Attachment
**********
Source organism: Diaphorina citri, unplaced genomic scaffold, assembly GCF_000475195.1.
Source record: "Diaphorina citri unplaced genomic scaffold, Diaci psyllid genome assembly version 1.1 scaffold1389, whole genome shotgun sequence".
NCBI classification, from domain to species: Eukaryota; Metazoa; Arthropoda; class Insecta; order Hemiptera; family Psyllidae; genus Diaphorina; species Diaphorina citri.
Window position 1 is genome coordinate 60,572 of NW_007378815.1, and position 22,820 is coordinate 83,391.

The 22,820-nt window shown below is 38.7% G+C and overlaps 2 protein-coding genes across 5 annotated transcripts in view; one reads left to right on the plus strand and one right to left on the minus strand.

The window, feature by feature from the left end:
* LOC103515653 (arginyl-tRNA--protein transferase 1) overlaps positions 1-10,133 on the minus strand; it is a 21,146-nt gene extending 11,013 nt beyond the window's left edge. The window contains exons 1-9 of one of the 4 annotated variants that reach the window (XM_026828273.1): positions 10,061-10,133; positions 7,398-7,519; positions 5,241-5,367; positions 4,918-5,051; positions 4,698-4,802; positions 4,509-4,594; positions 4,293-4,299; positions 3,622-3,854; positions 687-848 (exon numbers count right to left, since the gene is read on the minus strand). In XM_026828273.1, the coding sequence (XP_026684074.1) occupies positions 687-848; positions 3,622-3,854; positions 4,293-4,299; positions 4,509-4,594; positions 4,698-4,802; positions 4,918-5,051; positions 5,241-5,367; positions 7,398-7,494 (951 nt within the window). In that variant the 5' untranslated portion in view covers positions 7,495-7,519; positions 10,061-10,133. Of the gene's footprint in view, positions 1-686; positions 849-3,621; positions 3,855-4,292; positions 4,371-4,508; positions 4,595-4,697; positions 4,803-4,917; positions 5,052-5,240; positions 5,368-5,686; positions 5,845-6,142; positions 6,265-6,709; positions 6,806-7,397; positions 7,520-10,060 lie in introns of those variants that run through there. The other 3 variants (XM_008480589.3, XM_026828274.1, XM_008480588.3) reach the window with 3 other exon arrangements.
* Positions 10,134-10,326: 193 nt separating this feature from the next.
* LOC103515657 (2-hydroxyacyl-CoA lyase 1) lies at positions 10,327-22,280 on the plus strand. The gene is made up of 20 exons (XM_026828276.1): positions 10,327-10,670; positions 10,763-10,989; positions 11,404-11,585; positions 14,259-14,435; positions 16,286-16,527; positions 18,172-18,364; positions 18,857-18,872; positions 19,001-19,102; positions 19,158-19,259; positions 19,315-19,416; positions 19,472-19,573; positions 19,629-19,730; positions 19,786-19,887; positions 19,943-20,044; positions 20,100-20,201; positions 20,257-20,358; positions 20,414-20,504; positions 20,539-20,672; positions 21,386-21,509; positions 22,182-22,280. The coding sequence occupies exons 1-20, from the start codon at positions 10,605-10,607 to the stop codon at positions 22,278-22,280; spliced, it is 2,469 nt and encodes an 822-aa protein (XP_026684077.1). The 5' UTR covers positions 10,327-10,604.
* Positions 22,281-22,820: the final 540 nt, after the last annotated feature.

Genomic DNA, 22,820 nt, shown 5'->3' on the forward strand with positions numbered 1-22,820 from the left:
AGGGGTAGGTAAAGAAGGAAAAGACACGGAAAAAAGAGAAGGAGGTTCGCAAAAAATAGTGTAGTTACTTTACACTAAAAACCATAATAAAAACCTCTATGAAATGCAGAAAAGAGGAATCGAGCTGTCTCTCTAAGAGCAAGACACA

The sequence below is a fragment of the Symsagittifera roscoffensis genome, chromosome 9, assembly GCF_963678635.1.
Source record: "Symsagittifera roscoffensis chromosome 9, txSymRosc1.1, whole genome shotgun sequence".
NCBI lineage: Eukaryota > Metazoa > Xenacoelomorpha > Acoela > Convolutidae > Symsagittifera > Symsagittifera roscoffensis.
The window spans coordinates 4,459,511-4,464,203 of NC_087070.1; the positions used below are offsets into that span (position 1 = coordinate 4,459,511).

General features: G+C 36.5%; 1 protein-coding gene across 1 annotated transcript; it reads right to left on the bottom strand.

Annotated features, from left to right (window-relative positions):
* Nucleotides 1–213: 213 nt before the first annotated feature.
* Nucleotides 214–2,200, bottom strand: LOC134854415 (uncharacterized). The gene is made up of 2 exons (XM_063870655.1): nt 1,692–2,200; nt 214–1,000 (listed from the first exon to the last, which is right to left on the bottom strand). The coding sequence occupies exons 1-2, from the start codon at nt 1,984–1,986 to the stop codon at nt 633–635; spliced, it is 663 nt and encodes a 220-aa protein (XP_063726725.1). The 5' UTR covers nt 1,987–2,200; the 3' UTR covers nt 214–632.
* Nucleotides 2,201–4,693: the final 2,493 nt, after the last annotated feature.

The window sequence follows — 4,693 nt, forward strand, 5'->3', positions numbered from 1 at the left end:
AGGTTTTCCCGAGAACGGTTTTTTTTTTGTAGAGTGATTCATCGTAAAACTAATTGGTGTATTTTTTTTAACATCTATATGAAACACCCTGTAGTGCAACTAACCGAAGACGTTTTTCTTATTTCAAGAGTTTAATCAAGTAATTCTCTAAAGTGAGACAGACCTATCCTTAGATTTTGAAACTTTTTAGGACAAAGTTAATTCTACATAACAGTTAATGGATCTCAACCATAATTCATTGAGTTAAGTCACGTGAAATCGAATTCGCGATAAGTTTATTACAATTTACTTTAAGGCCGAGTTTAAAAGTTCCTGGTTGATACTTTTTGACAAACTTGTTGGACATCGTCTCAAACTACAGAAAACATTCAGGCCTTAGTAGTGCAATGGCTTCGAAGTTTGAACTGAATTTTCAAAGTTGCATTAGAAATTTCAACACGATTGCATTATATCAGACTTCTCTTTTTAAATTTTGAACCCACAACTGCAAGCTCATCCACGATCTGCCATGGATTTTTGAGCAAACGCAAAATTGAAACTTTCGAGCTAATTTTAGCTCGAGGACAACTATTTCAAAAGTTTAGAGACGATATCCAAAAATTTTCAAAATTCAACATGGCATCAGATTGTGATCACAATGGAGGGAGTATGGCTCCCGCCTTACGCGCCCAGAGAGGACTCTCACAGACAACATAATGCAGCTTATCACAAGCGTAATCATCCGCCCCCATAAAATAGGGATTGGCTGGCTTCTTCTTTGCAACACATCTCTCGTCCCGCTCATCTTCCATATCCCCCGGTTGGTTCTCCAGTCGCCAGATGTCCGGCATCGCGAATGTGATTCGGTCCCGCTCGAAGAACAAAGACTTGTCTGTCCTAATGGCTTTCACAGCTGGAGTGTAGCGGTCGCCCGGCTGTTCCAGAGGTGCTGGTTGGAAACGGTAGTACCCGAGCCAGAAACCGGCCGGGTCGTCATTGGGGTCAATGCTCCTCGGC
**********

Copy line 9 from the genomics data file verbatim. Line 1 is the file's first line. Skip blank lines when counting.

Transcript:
* LOC103515657 (2-hydroxyacyl-CoA lyase 1) lies at positions 10,327-22,280 on the plus strand. The gene is made up of 20 exons (XM_026828276.1): positions 10,327-10,670; positions 10,763-10,989; positions 11,404-11,585; positions 14,259-14,435; positions 16,286-16,527; positions 18,172-18,364; positions 18,857-18,872; positions 19,001-19,102; positions 19,158-19,259; positions 19,315-19,416; positions 19,472-19,573; positions 19,629-19,730; positions 19,786-19,887; positions 19,943-20,044; positions 20,100-20,201; positions 20,257-20,358; positions 20,414-20,504; positions 20,539-20,672; positions 21,386-21,509; positions 22,182-22,280. The coding sequence occupies exons 1-20, from the start codon at positions 10,605-10,607 to the stop codon at positions 22,278-22,280; spliced, it is 2,469 nt and encodes an 822-aa protein (XP_026684077.1). The 5' UTR covers positions 10,327-10,604.